cp -r Output/* .public
            mv .public public
                   
      - name: Deploy πŸš€
        uses: JamesIves/github-pages-deploy-action@4.1.5
        with:
          branch: gh-pages
          folder: public
        env:
          GITHUB_TOKEN: ${{ secrets.GITHUB_TOKEN }}

The job that will allow us to deploy the website consists of four steps. The first is for checks-out your repository, so your workflow can access it.

- name: Checkout πŸ›ŽοΈ uses: actions/checkout@v2.3.1

In the second step, we're going to actually build the project, this will be done via the Swift CLI. By executing the swift run command, we would get the website generation by Publish. Now that our project has been executed we should expect to find the generated files of our static site in a folder called Output.

- name: Install and Build Swift πŸ”§ run: swift run

Now for simplicity and convenience, in the next step, I'm going to move all generated files to a public folder, which we will use in the next step.

- name: Set Public Folder
  run: | 
      mkdir .public
      cp -r Output/* .public
      mv .public public

And finally, in the last step, we will perform the deployment, to do so we will use one of the many actions already created by the community. As said previously, the various workflows are designed so that they can be reused for different purposes. The one I chose to use is called github-pages-deploy-action, developed by JamesIves, but feel free to use one of the many alternatives in the GitHub marketplace.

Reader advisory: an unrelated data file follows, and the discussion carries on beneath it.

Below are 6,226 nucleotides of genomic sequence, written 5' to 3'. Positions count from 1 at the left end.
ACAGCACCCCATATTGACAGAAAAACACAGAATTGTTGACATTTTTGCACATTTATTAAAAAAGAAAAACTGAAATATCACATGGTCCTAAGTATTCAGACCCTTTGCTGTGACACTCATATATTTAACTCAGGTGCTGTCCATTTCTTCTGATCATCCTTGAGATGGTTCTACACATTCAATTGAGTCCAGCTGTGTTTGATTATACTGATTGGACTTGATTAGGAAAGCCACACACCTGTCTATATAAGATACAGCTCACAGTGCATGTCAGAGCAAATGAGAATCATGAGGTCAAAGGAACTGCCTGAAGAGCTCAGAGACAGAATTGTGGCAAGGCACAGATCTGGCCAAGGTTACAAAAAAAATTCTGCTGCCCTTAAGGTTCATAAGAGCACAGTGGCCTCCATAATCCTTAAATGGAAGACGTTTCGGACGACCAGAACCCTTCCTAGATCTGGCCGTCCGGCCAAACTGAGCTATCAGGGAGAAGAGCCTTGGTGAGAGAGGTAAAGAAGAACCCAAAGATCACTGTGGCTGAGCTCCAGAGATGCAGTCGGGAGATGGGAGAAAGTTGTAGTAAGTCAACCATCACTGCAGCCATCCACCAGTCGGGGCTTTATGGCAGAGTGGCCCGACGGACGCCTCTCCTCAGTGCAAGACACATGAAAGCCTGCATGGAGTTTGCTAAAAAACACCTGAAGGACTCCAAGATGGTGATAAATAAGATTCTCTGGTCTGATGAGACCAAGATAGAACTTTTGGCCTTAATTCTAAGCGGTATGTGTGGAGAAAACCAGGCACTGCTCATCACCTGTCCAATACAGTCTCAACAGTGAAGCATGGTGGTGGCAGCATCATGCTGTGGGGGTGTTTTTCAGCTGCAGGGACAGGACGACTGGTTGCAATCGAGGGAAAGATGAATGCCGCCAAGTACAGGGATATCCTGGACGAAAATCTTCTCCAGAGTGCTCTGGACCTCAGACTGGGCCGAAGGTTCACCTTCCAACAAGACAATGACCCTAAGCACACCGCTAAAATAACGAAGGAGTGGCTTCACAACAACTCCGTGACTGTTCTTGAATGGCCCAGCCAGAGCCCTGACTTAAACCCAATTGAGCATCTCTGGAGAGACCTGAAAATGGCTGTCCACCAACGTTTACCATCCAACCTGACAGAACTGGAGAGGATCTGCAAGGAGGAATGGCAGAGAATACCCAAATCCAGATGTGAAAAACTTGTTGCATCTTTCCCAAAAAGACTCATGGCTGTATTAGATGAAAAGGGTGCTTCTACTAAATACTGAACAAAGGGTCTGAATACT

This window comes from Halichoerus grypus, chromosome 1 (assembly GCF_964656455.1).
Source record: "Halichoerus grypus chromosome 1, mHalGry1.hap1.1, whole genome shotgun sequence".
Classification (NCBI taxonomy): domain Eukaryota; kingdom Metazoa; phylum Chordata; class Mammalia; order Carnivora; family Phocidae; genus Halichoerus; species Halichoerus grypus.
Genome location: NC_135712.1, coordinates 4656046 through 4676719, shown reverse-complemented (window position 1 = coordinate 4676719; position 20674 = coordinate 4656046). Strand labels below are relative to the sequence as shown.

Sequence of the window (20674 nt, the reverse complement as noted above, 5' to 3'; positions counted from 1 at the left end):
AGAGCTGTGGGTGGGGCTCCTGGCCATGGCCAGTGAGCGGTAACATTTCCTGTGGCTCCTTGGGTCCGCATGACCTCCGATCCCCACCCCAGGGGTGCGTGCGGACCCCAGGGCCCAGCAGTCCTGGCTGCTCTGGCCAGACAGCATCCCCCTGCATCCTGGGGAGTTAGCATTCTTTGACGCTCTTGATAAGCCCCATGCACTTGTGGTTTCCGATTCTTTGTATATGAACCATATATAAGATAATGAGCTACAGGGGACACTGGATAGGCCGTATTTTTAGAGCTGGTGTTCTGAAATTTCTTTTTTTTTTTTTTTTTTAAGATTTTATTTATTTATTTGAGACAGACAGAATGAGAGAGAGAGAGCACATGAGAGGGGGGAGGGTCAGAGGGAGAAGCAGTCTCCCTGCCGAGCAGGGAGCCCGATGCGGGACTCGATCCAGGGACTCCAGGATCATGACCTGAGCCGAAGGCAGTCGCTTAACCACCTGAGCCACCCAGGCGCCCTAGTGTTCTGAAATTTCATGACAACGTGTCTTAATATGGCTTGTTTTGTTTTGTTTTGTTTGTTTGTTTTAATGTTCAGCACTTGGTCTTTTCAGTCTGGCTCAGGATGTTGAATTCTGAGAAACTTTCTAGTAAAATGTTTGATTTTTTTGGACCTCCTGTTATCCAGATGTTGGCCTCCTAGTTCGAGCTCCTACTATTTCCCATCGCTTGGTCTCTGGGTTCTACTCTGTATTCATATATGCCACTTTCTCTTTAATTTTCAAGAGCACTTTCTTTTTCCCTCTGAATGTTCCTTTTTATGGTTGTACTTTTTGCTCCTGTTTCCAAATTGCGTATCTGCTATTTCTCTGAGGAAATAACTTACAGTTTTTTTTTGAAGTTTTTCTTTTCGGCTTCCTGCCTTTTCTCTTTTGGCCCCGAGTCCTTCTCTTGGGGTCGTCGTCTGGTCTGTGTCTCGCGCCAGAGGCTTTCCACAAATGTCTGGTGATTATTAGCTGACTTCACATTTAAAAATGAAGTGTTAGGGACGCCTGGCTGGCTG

This workflow requires two main pieces of information, the destination branch to which to move the files that will be published, and the folder from which to get them. In our implementation, we have selected the public folder, created in the previous step, which contains the files generated by Publish.

- name: Deploy πŸš€
  uses: JamesIves/github-pages-deploy-action@4.1.5
  with: 
      branch: gh-pages
      folder: public
  env:
      GITHUB_TOKEN: ${{ secrets.GITHUB_TOKEN }}

Final Consideration

If you want to see the final implementation of the Workflow, you can open this Github Gist. However, it is possible to adapt numerous alternatives to the proposed approach, and it is also possible to add additional features to the workflow, for example by adding a job dedicated to testing.

For an introduction to static site generation with Swift, consider the tutorial "Static Site Generation with Swift using Publish, Plot, and Ink". To see how you can deploy through GitLab services, consider reading "Deploying Static Sites generated with Swift and Publish with Gitlab CI/CD". For more content like this, join the free mailing list to be in the loop when new content is out.